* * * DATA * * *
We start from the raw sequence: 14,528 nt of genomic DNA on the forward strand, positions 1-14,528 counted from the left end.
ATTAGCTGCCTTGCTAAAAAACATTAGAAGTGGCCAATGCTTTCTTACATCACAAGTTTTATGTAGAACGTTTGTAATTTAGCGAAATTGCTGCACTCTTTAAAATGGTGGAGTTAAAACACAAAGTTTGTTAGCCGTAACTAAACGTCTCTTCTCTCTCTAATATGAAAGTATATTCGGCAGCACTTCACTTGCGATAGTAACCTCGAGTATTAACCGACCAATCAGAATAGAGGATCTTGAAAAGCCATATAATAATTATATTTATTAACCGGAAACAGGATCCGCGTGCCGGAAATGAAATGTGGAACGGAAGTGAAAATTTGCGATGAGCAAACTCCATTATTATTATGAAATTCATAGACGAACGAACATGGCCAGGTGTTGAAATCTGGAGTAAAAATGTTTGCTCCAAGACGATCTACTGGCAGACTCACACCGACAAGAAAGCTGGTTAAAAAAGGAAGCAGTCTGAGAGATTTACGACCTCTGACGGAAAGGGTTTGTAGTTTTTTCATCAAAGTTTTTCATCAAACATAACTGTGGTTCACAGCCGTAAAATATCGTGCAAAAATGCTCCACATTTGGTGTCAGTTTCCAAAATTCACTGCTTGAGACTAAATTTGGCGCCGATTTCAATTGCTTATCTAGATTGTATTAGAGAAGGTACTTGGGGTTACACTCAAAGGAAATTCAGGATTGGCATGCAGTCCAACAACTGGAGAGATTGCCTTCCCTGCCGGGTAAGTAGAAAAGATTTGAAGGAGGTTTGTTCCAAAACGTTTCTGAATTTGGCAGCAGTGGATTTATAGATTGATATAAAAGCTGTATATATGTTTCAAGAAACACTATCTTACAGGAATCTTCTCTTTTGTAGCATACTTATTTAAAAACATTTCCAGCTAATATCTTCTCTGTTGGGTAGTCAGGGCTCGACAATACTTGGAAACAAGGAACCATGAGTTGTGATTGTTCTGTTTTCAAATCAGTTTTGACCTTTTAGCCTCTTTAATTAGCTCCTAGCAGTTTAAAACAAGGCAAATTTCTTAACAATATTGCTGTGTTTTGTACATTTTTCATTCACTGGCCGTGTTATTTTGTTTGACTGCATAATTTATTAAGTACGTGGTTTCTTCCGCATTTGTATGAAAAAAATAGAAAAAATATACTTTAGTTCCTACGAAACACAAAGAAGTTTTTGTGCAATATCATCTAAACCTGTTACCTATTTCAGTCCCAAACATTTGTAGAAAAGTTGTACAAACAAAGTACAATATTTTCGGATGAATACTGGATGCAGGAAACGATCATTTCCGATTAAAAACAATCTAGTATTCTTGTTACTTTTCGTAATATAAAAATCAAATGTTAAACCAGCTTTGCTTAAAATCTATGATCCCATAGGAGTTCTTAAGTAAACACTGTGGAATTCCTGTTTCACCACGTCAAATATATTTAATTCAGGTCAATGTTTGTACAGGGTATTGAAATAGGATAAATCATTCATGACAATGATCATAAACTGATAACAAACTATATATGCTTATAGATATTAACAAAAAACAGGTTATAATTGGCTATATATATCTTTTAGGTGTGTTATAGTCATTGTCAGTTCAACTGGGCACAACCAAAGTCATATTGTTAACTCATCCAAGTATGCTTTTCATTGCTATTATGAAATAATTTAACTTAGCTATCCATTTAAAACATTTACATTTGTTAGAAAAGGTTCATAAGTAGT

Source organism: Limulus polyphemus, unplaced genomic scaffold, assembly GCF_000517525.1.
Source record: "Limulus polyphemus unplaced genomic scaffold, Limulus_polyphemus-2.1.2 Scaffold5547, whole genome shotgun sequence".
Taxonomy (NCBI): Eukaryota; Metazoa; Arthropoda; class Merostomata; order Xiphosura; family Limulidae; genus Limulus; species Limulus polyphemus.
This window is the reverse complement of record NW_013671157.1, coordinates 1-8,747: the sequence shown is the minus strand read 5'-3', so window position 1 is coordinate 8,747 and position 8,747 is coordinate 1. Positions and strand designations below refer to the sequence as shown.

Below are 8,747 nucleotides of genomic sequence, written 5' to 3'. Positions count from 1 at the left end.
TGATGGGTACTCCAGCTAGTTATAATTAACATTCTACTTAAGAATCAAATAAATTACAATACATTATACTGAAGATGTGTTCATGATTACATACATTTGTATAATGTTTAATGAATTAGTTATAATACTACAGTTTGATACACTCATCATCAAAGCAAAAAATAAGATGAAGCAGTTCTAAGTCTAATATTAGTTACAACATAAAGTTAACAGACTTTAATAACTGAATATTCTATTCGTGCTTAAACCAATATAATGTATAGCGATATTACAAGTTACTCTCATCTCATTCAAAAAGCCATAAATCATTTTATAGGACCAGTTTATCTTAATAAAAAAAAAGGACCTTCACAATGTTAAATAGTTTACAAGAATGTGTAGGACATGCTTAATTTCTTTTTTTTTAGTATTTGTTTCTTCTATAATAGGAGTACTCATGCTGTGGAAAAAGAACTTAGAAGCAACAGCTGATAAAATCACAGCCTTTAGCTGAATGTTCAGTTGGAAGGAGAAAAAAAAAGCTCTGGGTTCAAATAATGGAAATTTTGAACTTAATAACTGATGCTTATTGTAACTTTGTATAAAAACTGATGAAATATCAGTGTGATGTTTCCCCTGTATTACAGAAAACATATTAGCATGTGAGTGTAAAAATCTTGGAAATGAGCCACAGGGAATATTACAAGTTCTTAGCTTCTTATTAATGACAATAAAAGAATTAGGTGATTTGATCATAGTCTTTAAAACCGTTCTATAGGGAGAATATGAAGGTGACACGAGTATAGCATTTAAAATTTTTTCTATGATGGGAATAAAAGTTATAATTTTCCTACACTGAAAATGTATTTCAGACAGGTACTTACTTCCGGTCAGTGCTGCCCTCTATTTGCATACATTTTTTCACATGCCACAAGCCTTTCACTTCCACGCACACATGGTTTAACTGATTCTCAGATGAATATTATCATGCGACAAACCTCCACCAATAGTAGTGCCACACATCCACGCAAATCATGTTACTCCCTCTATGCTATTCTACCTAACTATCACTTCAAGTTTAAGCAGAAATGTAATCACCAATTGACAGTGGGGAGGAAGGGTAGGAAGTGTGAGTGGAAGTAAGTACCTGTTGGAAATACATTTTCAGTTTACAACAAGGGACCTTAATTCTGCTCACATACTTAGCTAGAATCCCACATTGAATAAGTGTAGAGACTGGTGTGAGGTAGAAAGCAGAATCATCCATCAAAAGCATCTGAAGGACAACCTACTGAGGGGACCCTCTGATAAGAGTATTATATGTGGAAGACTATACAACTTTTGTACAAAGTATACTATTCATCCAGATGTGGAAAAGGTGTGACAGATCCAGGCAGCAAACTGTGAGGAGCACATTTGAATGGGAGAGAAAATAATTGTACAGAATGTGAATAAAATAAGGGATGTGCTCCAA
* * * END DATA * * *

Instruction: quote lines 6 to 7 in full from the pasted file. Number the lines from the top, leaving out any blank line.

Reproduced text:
This window is the reverse complement of record NW_013671157.1, coordinates 1-8,747: the sequence shown is the minus strand read 5'-3', so window position 1 is coordinate 8,747 and position 8,747 is coordinate 1. Positions and strand designations below refer to the sequence as shown.

Below are 8,747 nucleotides of genomic sequence, written 5' to 3'. Positions count from 1 at the left end.